Australia has slumped to its lowest annual production of oil in more than 40 years.
The industry’s latest report card, by energy economics group, EnergyQuest, shows the country’s oil output for calendar 2013 was the lowest since 1970, plummeting 18.6 per cent to 71.9 million barrels compared with the previous year.
While Australia churned out a record volume of gas in 2013, up 3.1 per cent to 2,214 petajoules (PJ), oil’s poor showing dragged down the overall total petroleum production sector’s performance.
On the flipside, 2013 was a record year for development spending on Australian-based oil and gas projects.
The spend peaked at $60 billion, driven largely by the country’s investment in multiple and now well advanced LNG infrastructure.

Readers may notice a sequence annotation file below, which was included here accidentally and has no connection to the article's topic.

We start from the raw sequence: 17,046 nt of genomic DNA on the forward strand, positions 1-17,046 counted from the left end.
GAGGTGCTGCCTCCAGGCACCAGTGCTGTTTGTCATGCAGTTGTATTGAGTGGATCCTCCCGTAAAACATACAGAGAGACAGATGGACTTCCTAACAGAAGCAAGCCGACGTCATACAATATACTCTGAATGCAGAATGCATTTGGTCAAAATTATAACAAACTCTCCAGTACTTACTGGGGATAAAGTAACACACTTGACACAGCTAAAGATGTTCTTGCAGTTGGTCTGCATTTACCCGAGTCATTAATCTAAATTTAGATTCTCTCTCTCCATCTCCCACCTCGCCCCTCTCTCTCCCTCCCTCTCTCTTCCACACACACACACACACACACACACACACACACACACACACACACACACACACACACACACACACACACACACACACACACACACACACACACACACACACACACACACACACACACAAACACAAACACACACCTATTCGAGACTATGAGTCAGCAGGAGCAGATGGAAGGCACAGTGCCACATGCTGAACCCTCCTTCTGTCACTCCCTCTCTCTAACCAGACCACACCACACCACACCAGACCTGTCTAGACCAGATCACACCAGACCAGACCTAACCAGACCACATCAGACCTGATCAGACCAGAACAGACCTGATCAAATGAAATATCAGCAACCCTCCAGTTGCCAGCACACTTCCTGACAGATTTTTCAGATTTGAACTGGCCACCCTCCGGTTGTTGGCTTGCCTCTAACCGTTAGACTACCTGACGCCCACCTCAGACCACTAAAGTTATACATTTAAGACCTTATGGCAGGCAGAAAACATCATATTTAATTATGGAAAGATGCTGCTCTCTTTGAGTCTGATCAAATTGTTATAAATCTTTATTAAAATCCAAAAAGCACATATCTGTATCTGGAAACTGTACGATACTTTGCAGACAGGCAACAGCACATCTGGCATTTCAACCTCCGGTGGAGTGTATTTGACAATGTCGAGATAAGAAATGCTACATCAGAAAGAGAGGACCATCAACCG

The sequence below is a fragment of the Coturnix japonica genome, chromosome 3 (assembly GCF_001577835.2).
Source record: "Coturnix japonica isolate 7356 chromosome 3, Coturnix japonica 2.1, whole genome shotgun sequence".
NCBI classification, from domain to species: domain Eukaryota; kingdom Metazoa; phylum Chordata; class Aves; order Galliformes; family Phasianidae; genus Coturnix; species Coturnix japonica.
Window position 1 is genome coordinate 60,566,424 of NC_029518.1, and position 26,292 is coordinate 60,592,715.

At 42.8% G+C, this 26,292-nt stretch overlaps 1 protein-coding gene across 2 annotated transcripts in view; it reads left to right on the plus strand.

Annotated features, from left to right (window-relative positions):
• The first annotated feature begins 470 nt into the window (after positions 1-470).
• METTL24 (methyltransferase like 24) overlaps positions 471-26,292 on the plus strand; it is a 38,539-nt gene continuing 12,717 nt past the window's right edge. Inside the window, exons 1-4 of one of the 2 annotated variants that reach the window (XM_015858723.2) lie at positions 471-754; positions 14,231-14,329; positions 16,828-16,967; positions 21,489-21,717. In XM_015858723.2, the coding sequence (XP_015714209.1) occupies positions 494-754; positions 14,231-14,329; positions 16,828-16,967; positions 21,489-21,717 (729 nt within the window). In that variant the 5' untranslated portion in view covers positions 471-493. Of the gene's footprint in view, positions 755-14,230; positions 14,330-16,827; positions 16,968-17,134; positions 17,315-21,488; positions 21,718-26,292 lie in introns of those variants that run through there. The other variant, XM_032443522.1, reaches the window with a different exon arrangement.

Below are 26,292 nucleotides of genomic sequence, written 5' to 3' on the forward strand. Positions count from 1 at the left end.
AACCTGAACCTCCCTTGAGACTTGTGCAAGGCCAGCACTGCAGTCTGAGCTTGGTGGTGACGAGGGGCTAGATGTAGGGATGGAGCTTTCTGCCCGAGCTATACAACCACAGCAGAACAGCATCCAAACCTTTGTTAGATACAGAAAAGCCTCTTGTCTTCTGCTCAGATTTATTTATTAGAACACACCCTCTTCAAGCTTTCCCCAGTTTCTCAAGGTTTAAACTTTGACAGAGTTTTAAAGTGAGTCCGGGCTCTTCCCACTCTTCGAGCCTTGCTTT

The figure is a 29 per cent jump on the then record 2012 development expenditure of $46.4 billion.
In its just released Energy Quarterly Report reviewing the sector’s performance in 2013, EnergyQuest also notes that it was a poor year nationally for the replacement of petroleum reserves – the gap between the amount of oil, gas and condensate produced, and the estimated volumes contained in new discoveries.
Only 41 per cent of gas produced was replaced with new gas reserves while the oil and liquids reserves replacement ratio crashed to -16 per cent.
Since Australia’s investment in west and east coast LNG facilities commenced early in 2010, the projects have spent more than $155 billion – of a committed US$194 billion spend – a size equivalent to the post GFC bailouts of Ireland and Portugal.
The report card suggests the oil and gas development spend peaked last year and will now start to come off as the LNG projects move into commissioning.
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